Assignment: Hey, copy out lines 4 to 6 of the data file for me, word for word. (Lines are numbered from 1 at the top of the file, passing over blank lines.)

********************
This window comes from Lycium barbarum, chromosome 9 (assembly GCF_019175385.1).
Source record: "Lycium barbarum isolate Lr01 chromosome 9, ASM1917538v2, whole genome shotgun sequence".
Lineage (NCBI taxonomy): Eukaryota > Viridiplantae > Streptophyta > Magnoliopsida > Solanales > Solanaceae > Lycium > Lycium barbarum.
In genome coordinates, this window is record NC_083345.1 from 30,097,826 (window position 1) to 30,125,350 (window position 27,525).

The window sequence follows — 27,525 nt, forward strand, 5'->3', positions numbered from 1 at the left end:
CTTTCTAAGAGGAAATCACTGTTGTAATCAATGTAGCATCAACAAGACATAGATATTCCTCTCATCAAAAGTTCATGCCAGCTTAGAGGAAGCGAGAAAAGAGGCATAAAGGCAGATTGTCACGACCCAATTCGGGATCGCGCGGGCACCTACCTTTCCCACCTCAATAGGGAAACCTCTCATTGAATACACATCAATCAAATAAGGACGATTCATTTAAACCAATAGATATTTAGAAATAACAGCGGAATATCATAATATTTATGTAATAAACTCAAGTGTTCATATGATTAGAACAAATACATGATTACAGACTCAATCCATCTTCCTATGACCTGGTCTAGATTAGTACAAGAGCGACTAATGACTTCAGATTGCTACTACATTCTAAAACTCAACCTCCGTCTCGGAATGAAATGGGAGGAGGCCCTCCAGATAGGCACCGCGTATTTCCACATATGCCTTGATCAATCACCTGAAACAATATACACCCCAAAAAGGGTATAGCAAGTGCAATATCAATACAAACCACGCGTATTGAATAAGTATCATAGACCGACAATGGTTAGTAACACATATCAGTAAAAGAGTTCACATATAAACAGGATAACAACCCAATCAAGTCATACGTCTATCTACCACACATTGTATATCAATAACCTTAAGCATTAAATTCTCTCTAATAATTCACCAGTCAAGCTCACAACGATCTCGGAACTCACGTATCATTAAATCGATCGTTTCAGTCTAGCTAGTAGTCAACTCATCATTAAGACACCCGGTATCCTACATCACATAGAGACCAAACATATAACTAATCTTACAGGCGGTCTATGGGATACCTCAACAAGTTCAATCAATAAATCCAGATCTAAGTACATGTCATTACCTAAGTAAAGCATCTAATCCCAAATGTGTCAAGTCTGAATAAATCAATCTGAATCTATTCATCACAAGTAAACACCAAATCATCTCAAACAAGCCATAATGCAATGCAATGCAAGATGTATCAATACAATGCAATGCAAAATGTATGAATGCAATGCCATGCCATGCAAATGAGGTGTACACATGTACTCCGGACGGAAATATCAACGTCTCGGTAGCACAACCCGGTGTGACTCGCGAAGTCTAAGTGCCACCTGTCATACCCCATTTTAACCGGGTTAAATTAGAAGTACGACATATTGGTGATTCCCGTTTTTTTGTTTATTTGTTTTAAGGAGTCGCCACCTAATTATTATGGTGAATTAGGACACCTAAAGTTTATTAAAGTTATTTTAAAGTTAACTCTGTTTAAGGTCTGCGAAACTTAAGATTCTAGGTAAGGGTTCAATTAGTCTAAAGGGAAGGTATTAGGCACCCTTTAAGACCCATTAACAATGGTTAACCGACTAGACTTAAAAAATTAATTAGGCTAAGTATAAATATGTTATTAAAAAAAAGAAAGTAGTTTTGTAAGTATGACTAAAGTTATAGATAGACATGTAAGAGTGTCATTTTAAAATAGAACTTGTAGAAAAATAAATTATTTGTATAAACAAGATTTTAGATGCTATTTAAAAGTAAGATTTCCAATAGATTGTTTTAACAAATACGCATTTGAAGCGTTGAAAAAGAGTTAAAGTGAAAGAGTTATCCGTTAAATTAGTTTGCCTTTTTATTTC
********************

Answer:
In genome coordinates, this window is record NC_083345.1 from 30,097,826 (window position 1) to 30,125,350 (window position 27,525).

The window sequence follows — 27,525 nt, forward strand, 5'->3', positions numbered from 1 at the left end:
CTTTCTAAGAGGAAATCACTGTTGTAATCAATGTAGCATCAACAAGACATAGATATTCCTCTCATCAAAAGTTCATGCCAGCTTAGAGGAAGCGAGAAAAGAGGCATAAAGGCAGATTGTCACGACCCAATTCGGGATCGCGCGGGCACCTACCTTTCCCACCTCAATAGGGAAACCTCTCATTGAATACACATCAATCAAATAAGGACGATTCATTTAAACCAATAGATATTTAGAAATAACAGCGGAATATCATAATATTTATGTAATAAACTCAAGTGTTCATATGATTAGAACAAATACATGATTACAGACTCAATCCATCTTCCTATGACCTGGTCTAGATTAGTACAAGAGCGACTAATGACTTCAGATTGCTACTACATTCTAAAACTCAACCTCCGTCTCGGAATGAAATGGGAGGAGGCCCTCCAGATAGGCACCGCGTATTTCCACATATGCCTTGATCAATCACCTGAAACAATATACACCCCAAAAAGGGTATAGCAAGTGCAATATCAATACAAACCACGCGTATTGAATAAGTATCATAGACCGACAATGGTTAGTAACACATATCAGTAAAAGAGTTCACATATAAACAGGATAACAACCCAATCAAGTCATACGTCTATCTACCACACATTGTATATCAATAACCTTAAGCATTAAATTCTCTCTAATAATTCACCAGTCAAGCTCACAACGATCTCGGAACTCACGTATCATTAAATCGATCGTTTCAGTCTAGCTAGTAGTCAACTCATCATTAAGACACCCGGTATCCTACATCACATAGAGACCAAACATATAACTAATCTTACAGGCGGTCTATGGGATACCTCAACAAGTTCAATCAATAAATCCAGATCTAAGTACATGTCATTACCTAAGTAAAGCATCTAATCCCAAATGTGTCAAGTCTGAATAAATCAATCTGAATCTATTCATCACAAGTAAACACCAAATCATCTCAAACAAGCCATAATGCAATGCAATGCAAGATGTATCAATACAATGCAATGCAAAATGTATGAATGCAATGCCATGCCATGCAAATGAGGTGTACACATGTACTCCGGACGGAAATATCAACGTCTCGGTAGCACAACCCGGTGTGACTCGCGAAGTCTAAGTGCCACCTGTCATACCCCATTTTAACCGGGTTAAATTAGAAGTACGACATATTGGTGATTCCCGTTTTTTTGTTTATTTGTTTTAAGGAGTCGCCACCTAATTATTATGGTGAATTAGGACACCTAAAGTTTATTAAAGTTATTTTAAAGTTAACTCTGTTTAAGGTCTGCGAAACTTAAGATTCTAGGTAAGGGTTCAATTAGTCTAAAGGGAAGGTATTAGGCACCCTTTAAGACCCATTAACAATGGTTAACCGACTAGACTTAAAAAATTAATTAGGCTAAGTATAAATATGTTATTAAAAAAAAGAAAGTAGTTTTGTAAGTATGACTAAAGTTATAGATAGACATGTAAGAGTGTCATTTTAAAATAGAACTTGTAGAAAAATAAATTATTTGTATAAACAAGATTTTAGATGCTATTTAAAAGTAAGATTTCCAATAGATTGTTTTAACAAATACGCATTTGAAGCGTTGAAAAAGAGTTAAAGTGAAAGAGTTATCCGTTAAATTAGTTTGCCTTTTTATTTC